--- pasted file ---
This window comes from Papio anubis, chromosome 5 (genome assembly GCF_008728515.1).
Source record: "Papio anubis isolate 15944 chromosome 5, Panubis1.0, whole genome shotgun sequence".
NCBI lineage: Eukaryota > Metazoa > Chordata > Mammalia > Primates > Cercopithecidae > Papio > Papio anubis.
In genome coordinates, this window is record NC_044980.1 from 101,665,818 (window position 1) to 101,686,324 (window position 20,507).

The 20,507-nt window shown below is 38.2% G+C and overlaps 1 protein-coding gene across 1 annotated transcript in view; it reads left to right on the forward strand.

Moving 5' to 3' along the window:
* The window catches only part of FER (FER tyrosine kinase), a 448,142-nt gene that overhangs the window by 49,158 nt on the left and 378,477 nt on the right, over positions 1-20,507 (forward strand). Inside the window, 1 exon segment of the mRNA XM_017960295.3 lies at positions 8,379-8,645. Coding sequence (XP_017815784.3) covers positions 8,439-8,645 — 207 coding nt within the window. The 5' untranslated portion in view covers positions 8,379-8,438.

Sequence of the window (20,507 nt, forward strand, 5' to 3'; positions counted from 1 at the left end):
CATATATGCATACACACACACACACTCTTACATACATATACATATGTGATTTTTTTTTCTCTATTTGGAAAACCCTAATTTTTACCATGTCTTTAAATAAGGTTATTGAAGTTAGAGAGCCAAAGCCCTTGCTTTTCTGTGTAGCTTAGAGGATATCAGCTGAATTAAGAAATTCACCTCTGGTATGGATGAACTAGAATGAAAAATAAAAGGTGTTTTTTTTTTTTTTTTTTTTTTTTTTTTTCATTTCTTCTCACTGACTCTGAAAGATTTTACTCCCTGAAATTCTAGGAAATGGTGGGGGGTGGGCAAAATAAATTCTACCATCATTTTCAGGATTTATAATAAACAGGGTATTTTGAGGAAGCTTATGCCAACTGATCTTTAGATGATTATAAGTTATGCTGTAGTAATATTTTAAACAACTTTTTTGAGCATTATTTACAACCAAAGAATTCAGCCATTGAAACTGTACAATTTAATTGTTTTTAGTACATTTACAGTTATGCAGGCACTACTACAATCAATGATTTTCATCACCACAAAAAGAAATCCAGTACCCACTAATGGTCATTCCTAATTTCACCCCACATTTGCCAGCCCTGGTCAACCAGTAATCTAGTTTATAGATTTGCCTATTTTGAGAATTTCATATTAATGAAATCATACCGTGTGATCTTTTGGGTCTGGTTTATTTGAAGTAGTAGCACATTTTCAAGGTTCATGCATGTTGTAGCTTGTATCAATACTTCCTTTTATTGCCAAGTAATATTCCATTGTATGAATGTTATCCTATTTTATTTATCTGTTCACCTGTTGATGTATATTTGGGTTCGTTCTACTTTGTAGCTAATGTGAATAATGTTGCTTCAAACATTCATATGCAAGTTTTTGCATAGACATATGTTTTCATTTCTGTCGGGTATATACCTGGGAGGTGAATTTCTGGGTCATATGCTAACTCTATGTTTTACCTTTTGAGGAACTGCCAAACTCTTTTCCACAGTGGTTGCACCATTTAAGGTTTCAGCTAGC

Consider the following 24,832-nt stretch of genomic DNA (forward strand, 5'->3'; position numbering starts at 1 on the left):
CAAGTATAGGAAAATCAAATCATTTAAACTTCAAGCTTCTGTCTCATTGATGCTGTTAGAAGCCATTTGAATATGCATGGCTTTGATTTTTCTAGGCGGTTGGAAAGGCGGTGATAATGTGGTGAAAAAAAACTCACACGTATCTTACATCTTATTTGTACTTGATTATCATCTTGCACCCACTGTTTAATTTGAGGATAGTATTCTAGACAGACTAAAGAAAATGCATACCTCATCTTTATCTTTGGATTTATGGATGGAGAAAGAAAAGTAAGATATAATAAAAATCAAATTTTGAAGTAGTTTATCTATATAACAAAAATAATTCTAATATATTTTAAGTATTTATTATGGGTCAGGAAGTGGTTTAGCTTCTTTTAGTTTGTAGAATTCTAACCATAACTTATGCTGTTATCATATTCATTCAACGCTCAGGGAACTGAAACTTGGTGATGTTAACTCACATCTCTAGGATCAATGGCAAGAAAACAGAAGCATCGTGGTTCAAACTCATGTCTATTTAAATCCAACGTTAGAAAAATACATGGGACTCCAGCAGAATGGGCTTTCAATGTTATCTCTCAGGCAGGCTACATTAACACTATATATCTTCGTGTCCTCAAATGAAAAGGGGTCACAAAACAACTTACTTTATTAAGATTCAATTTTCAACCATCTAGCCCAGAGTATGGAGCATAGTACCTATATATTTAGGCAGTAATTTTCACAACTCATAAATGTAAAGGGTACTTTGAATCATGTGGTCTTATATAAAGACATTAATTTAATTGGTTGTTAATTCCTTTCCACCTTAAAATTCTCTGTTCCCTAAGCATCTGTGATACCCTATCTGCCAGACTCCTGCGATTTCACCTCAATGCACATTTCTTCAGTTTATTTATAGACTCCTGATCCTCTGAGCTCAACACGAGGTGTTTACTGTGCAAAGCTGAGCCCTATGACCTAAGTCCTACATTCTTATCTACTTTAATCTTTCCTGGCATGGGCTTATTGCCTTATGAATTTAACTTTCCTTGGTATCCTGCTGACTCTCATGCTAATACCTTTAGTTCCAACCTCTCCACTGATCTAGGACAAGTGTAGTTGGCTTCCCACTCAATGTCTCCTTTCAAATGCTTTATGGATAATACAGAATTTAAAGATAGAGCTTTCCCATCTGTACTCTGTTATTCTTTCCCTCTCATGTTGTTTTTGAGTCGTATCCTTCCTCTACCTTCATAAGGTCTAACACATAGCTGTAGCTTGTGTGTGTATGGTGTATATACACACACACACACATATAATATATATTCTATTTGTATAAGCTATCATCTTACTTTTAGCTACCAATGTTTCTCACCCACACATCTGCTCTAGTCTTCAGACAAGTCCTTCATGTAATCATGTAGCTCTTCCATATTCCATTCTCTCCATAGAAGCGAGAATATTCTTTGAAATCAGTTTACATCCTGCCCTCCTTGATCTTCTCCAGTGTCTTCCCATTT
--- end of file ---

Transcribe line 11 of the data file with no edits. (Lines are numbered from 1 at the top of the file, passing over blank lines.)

CAAGTATAGGAAAATCAAATCATTTAAACTTCAAGCTTCTGTCTCATTGATGCTGTTAGAAGCCATTTGAATATGCATGGCTTTGATTTTTCTAGGCGGTTGGAAAGGCGGTGATAATGTGGTGAAAAAAAACTCACACGTATCTTACATCTTATTTGTACTTGATTATCATCTTGCACCCACTGTTTAATTTGAGGATAGTATTCTAGACAGACTAAAGAAAATGCATACCTCATCTTTATCTTTGGATTTATGGATGGAGAAAGAAAAGTAAGATATAATAAAAATCAAATTTTGAAGTAGTTTATCTATATAACAAAAATAATTCTAATATATTTTAAGTATTTATTATGGGTCAGGAAGTGGTTTAGCTTCTTTTAGTTTGTAGAATTCTAACCATAACTTATGCTGTTATCATATTCATTCAACGCTCAGGGAACTGAAACTTGGTGATGTTAACTCACATCTCTAGGATCAATGGCAAGAAAACAGAAGCATCGTGGTTCAAACTCATGTCTATTTAAATCCAACGTTAGAAAAATACATGGGACTCCAGCAGAATGGGCTTTCAATGTTATCTCTCAGGCAGGCTACATTAACACTATATATCTTCGTGTCCTCAAATGAAAAGGGGTCACAAAACAACTTACTTTATTAAGATTCAATTTTCAACCATCTAGCCCAGAGTATGGAGCATAGTACCTATATATTTAGGCAGTAATTTTCACAACTCATAAATGTAAAGGGTACTTTGAATCATGTGGTCTTATATAAAGACATTAATTTAATTGGTTGTTAATTCCTTTCCACCTTAAAATTCTCTGTTCCCTAAGCATCTGTGATACCCTATCTGCCAGACTCCTGCGATTTCACCTCAATGCACATTTCTTCAGTTTATTTATAGACTCCTGATCCTCTGAGCTCAACACGAGGTGTTTACTGTGCAAAGCTGAGCCCTATGACCTAAGTCCTACATTCTTATCTACTTTAATCTTTCCTGGCATGGGCTTATTGCCTTATGAATTTAACTTTCCTTGGTATCCTGCTGACTCTCATGCTAATACCTTTAGTTCCAACCTCTCCACTGATCTAGGACAAGTGTAGTTGGCTTCCCACTCAATGTCTCCTTTCAAATGCTTTATGGATAATACAGAATTTAAAGATAGAGCTTTCCCATCTGTACTCTGTTATTCTTTCCCTCTCATGTTGTTTTTGAGTCGTATCCTTCCTCTACCTTCATAAGGTCTAACACATAGCTGTAGCTTGTGTGTGTATGGTGTATATACACACACACACACATATAATATATATTCTATTTGTATAAGCTATCATCTTACTTTTAGCTACCAATGTTTCTCACCCACACATCTGCTCTAGTCTTCAGACAAGTCCTTCATGTAATCATGTAGCTCTTCCATATTCCATTCTCTCCATAGAAGCGAGAATATTCTTTGAAATCAGTTTACATCCTGCCCTCCTTGATCTTCTCCAGTGTCTTCCCATTT